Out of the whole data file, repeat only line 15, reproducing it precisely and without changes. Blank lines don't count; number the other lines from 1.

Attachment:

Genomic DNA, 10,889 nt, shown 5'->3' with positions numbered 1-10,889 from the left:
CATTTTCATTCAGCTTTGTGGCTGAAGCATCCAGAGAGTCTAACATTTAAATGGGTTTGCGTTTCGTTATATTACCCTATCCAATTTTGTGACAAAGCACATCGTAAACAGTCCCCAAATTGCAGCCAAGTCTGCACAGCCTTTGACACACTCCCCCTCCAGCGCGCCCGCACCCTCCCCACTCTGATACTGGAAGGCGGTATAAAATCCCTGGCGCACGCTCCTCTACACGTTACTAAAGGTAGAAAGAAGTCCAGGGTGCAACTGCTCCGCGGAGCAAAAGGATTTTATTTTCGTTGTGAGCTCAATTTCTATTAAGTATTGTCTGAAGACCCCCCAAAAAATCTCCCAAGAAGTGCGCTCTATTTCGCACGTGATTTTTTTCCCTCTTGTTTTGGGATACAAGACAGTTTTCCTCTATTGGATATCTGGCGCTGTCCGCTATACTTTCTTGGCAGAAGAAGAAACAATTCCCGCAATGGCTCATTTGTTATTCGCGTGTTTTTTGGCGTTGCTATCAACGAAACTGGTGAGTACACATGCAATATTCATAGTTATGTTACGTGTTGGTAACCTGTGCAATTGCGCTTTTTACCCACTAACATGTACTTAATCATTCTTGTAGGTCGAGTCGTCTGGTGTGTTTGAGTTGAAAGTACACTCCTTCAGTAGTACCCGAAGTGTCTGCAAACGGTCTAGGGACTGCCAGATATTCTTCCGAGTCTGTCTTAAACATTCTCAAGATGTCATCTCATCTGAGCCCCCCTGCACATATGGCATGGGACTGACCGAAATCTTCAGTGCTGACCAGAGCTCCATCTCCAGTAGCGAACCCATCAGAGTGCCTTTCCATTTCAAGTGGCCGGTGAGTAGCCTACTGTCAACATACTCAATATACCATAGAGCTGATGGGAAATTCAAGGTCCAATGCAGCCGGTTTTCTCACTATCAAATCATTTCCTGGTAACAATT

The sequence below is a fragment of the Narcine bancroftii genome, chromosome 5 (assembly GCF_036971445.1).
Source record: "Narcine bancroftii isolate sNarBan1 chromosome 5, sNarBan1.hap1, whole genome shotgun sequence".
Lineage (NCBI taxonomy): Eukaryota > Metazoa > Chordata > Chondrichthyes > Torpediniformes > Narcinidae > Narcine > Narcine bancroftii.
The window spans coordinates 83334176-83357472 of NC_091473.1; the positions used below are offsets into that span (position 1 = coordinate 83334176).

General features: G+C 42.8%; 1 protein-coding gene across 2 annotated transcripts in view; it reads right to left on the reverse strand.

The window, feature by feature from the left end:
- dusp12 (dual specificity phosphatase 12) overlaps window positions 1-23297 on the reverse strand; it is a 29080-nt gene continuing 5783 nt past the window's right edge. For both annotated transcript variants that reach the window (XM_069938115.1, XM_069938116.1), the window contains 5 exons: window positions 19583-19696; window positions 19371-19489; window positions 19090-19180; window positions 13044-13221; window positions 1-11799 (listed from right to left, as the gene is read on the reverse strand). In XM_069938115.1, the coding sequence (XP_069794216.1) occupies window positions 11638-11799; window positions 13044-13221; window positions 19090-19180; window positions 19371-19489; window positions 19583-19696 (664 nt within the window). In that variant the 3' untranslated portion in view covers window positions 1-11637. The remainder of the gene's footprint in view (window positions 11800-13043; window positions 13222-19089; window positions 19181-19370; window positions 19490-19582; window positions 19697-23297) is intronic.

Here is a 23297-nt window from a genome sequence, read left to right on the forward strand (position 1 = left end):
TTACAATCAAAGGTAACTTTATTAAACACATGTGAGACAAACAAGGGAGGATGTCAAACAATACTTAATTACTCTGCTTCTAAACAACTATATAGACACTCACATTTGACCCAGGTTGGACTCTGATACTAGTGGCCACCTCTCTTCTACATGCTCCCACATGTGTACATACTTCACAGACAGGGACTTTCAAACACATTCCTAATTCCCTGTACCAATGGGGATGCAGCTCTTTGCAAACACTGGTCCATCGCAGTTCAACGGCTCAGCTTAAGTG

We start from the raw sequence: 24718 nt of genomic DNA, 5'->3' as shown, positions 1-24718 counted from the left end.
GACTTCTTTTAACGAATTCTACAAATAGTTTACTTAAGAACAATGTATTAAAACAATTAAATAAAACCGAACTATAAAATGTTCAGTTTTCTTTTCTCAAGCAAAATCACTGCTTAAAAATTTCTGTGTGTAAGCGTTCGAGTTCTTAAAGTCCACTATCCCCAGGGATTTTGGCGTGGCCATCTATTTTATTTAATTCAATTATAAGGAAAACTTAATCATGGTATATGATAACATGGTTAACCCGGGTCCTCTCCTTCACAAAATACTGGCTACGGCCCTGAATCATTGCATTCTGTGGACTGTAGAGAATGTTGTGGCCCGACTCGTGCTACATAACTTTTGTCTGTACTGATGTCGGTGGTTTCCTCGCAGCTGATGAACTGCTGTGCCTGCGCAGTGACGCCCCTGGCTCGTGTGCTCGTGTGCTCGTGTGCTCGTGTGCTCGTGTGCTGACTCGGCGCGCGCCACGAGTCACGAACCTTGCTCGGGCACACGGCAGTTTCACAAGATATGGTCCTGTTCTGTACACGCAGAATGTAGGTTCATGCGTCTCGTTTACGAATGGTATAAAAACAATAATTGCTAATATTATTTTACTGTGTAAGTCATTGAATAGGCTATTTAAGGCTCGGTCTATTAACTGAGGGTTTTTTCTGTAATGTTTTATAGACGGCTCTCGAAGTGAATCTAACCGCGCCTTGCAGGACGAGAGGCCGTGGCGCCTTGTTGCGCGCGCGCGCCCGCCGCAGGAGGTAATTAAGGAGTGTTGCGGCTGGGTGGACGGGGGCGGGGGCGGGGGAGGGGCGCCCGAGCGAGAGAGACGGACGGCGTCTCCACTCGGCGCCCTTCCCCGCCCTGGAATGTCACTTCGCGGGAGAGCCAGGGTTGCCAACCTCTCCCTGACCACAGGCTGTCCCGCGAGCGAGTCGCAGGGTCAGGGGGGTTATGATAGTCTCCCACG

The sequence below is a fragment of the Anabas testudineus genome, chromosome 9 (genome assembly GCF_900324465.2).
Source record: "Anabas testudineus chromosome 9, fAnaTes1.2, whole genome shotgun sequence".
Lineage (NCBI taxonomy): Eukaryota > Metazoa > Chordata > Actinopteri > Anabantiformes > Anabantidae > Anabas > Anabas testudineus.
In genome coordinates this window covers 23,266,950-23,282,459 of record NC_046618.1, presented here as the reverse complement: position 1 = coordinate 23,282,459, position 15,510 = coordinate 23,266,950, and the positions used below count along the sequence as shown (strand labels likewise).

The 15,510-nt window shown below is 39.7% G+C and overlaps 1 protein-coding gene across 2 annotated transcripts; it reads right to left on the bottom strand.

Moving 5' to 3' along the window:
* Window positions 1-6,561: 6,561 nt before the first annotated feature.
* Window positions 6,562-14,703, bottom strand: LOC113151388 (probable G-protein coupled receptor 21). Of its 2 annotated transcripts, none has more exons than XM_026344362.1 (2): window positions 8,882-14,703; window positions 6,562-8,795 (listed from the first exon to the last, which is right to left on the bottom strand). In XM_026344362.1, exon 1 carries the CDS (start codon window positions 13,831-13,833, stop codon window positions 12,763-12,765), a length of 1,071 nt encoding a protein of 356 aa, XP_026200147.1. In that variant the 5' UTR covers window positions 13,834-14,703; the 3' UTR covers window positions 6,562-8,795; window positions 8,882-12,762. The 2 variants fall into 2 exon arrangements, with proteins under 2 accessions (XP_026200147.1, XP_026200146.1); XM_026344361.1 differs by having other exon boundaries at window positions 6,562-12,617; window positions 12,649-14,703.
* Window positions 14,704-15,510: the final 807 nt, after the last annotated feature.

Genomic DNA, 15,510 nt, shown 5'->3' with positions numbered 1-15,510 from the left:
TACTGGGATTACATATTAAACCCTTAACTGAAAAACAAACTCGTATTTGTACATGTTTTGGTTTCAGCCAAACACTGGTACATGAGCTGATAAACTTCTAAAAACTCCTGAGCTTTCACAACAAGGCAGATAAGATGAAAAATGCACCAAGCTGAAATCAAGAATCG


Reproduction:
Source record: "Anabas testudineus chromosome 9, fAnaTes1.2, whole genome shotgun sequence".